The distinguishing language is within the Township Code - use of the park property is free. A township may charge fees for recreation and instructional programs (but not for the park). There is a difference.
When two parts of the same statute appear to conflict, the more specific section takes precedence over the more general section.
- Article 120: Township Parks - SPECIFIC powers
- Article 85: Township Corporate Powers - GENERAL powers
- Article 30: Purchase and use of real property - SPECIFIC to its subject, but subordinate to the more specific Article 120 for park property
Article 120 is specific to the Township Park and carries precedence over Article 85 which is a general section applicable to all other things a township does that are not specifically dealt with in other parts of the statute. To find any other meaning is absurd: "Free use of the park" means just that, and "recreation and instructional programs" means exactly what it says. A township cannot charge to use the park, and township must first develop or sponsor a "program" and even then can only charge to participate in the program and not for use of the park.
This also applies to closing parks for private events. No statutory authority can be found. It cannot happen. A local government has only those powers granted it by the legislature. The legislature granted the powers to acquire property for a township park and for the park to be set apart and forever held for the free use of the public.
Article 30 talks about leasing township real property or buildings and contains specific requirements, none of which apply to township park property. Article 105 talks about land and property and likewise does not apply to the township park.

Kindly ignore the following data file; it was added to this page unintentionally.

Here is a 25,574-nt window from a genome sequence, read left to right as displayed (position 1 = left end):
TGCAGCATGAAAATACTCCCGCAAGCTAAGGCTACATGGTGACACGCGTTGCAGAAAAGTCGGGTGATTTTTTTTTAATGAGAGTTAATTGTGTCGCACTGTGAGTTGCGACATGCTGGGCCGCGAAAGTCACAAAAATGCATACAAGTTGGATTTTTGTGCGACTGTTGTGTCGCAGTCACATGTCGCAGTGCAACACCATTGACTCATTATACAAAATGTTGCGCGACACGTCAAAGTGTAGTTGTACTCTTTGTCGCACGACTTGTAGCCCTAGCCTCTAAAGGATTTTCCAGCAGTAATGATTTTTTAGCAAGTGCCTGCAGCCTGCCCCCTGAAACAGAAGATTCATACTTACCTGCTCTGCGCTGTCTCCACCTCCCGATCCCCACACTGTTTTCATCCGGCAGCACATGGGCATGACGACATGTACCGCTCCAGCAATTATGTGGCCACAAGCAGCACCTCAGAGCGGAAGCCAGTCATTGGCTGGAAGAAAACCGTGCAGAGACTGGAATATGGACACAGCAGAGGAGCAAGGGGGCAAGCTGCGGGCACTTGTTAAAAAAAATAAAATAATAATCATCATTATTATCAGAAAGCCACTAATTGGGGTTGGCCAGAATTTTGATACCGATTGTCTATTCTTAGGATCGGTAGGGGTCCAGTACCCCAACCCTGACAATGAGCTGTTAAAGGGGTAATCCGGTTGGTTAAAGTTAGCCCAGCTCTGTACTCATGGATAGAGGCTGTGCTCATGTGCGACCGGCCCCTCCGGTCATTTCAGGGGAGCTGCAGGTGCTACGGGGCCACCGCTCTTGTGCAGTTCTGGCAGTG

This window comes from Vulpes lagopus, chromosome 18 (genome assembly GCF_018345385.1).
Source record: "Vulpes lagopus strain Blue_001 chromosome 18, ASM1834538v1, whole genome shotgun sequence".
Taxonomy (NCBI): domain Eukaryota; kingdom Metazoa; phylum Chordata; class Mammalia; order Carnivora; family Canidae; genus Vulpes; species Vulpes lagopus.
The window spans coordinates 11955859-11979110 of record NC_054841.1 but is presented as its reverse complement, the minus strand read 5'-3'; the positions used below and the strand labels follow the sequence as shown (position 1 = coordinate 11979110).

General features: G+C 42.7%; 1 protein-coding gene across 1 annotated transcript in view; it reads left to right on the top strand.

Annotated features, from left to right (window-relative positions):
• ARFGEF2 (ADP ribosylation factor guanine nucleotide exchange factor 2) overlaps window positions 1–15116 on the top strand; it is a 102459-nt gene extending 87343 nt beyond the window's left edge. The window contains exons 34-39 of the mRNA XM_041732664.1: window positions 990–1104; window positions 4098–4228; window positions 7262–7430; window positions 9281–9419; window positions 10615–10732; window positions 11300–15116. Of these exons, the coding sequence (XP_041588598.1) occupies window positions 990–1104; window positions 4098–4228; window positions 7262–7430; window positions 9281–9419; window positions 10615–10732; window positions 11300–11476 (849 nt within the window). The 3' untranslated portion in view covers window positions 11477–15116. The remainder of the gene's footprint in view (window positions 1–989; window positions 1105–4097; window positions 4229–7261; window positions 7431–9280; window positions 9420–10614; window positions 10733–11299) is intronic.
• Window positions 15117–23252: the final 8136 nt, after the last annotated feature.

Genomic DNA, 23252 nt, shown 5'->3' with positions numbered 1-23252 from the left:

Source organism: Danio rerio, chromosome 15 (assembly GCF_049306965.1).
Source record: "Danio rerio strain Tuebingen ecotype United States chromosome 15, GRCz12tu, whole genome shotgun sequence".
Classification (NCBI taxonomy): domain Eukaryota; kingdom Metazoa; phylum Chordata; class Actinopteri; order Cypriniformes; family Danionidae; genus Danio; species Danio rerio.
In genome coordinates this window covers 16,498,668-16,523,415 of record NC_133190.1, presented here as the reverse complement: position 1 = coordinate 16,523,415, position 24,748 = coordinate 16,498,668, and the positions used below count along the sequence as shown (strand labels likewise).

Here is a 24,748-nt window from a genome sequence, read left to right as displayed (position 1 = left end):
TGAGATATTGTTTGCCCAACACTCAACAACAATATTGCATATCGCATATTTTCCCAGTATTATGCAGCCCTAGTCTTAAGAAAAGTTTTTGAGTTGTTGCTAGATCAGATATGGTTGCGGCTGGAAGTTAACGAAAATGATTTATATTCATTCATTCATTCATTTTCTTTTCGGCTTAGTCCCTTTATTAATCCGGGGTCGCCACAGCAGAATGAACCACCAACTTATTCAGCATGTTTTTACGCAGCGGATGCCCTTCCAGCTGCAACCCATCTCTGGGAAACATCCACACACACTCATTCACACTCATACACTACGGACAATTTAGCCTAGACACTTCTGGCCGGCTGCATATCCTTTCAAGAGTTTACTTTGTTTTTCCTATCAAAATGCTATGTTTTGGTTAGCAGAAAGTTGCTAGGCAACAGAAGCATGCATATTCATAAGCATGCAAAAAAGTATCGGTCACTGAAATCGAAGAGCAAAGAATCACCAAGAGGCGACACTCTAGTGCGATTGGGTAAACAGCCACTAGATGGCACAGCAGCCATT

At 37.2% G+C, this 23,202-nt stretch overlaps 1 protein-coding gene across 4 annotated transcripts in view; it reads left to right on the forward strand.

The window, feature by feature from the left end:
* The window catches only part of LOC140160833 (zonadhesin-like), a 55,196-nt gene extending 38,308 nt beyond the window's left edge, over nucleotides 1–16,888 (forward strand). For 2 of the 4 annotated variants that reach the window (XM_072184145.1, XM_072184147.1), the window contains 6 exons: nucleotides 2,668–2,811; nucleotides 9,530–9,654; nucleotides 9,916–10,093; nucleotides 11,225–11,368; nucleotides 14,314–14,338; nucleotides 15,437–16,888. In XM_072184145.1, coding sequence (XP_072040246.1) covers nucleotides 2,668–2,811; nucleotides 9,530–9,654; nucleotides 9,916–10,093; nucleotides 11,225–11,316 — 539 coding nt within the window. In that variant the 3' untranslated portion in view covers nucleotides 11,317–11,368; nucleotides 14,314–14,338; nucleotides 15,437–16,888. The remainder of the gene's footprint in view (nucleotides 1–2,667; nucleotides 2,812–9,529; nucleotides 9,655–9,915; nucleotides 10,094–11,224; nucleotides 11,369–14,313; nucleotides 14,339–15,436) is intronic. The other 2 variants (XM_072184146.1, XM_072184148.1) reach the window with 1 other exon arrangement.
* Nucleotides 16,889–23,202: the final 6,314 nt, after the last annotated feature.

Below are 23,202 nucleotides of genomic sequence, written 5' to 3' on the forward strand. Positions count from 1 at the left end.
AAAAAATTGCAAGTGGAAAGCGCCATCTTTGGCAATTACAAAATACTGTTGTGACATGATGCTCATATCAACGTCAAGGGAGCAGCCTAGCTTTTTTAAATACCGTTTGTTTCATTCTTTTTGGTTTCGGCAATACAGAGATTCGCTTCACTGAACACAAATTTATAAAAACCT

IF arguendo, the township park was an "Open Space" under Article 115 of the statute, which it is not, then the township would have the legislatively granted authority to lease its real property for campgrounds and to even lease it buildings on such property. Rivals Lookout Park was acquired as a Township park and cannot be converted to an open space. Any such conversion would violate the statute.
So, yes, the attorney answered the question asked, but the supervisor failed to ask the appropriate question.
We disagree with the last portion of the attorney's opinion in relation to renting/leasing out parts or all of the park. There is no provision for temporary private use of a public park that clearly, by law, is set apart and forever held and maintained and improved as public parks for the free use of the public.
As far as the public or private use of the park, programs put on by the township are in fact public. All other use of the park is private as it has no ties to a government program. There is no provision for fees to be charged to a private person or entity to come and use the park that the law says is forever held for the free use of the public.